It Took Just Three Weeks for Superbug to Resist Last-Resort Drug, Doctors Say

A 3D illustration of the gram-negative bacteria Pseudomonas aeruginosa
Illustration: James Archer (CDC)

Just in time for Halloween, doctors in France say they witnessed a real-life horror tale involving an antibiotic-resistant superbug. In less than a month, their patient’s infection evolved resistance to the last-resort drug they had used to treat it. Thankfully, the doctors were still able to defeat the microscopic threat—and the case may have uncovered a peculiar weakness in the germ.

According to the report, published in the journal Antimicrobial Agents and Chemotherapy, a young child had been dealing with recurrent infections of the bacteria Pseudomonas aeruginosa for over two years. P. aeruginosa is an opportunistic infection that sickens tens of thousands of already weakened people in hospitals and other health-care settings in the U.S. a year. In these people, it can cause serious infections.

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That was the case with this patient, whose rare liver disease required them to get two liver transplants, the first at age three. Following the second surgery, the patient developed several life-threatening infections, including one caused by P. aeruginosa in March 2016.

Initially, the bug seemed completely vulnerable to the last-resort drug ceftolozane-tazobactam, a combination therapy of two potent antibiotics. But 22 days into treatment, the doctors found a strain of the bacteria in their patient that had evolved resistance to the drug. Other scientists have found that P. aeruginosa can develop resistance to ceftolozane-tazobactam in the lab, but according to the authors, it’s rarely been documented in real-life patients, much less over such a short time.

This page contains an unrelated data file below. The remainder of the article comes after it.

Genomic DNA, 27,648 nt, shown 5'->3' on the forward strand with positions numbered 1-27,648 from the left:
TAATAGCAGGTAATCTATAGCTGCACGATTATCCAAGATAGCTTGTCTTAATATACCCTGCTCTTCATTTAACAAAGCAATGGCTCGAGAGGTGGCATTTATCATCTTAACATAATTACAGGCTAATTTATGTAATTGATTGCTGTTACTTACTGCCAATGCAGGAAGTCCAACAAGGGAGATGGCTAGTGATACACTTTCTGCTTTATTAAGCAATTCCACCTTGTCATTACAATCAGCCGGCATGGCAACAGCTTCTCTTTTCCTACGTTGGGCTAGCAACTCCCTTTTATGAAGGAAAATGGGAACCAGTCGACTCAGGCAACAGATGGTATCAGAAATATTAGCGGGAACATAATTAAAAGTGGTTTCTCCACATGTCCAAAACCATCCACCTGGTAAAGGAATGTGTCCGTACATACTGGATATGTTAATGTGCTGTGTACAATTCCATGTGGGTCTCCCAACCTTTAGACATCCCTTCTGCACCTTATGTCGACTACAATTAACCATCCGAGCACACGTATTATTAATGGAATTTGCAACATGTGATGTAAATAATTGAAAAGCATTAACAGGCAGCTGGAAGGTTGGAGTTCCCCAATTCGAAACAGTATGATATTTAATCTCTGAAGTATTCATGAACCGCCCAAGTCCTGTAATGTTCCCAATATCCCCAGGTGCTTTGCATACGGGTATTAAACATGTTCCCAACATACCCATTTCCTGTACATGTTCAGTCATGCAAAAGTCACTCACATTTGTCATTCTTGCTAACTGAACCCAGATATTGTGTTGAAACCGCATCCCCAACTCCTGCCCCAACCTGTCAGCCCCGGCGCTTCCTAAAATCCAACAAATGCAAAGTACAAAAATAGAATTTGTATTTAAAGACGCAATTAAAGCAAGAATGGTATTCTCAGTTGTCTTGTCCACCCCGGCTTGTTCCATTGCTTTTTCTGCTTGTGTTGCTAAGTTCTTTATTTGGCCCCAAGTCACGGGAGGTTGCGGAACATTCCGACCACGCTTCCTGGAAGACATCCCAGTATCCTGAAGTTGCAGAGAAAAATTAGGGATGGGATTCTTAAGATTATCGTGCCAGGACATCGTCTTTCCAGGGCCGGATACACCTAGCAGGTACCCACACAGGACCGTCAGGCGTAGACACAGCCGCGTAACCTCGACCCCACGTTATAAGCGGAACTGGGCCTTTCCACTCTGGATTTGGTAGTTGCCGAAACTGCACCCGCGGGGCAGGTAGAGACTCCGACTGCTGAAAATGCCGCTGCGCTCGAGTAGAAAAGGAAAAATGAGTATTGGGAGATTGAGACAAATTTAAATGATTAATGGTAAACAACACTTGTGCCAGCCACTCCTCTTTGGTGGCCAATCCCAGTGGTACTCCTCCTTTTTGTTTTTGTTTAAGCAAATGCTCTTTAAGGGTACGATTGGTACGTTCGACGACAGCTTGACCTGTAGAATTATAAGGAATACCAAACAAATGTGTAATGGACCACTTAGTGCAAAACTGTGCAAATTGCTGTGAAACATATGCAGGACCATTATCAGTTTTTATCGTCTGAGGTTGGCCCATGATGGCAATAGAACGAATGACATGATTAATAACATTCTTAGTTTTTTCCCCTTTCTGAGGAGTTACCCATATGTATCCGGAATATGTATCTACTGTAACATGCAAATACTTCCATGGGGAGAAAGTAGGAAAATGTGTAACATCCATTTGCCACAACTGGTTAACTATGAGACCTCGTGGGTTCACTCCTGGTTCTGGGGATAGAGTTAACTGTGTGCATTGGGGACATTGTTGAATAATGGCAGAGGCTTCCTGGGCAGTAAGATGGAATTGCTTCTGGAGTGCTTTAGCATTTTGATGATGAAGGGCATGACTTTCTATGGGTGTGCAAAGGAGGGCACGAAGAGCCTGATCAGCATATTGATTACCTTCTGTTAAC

The treatment was still enough to beat the initial infection, as well as two other infections caused by P. aeruginosa over the next two and a half years. But the case gave the doctors a chance to study up close how it had evolved. So they sequenced and compared the genomes of dozens of samples collected from their patient.

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During that time period, they found, the superbug evolved resistance to the last-resort drug at least three times. These events seemed to happen independently of one another, rather than a population surviving and returning with a vengeance. But they all happened in the same way, caused by one single mutation in the bacteria.

Interestingly, while the mutation did make the bacteria better at fighting the last-resort drug, it also appeared to restore its weakness to some drugs it had previously resisted. That could mean, the authors wrote, that even scary cases like this could be treated by a “potential alternative therapy” that relies on older drugs. The discovery may even help doctors in the future find a way to prevent this particular kind of resistance from showing up in the first place, they added.

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Still, like many a horror-movie monster that won’t stay dead, superbugs have come up with all sorts of tricks that allow them to evade death. And it’s more than possible, if not inevitable, that a strain of P. aeruginosa or another bacteria could someday combine the right mix of mutations that lets it resist last-resort drugs as well as keep its existing invulnerabilities. Just another fun possibility to think about late at night!

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About the author

Ed Cara

Science writer at Gizmodo and pug aficionado elsewhere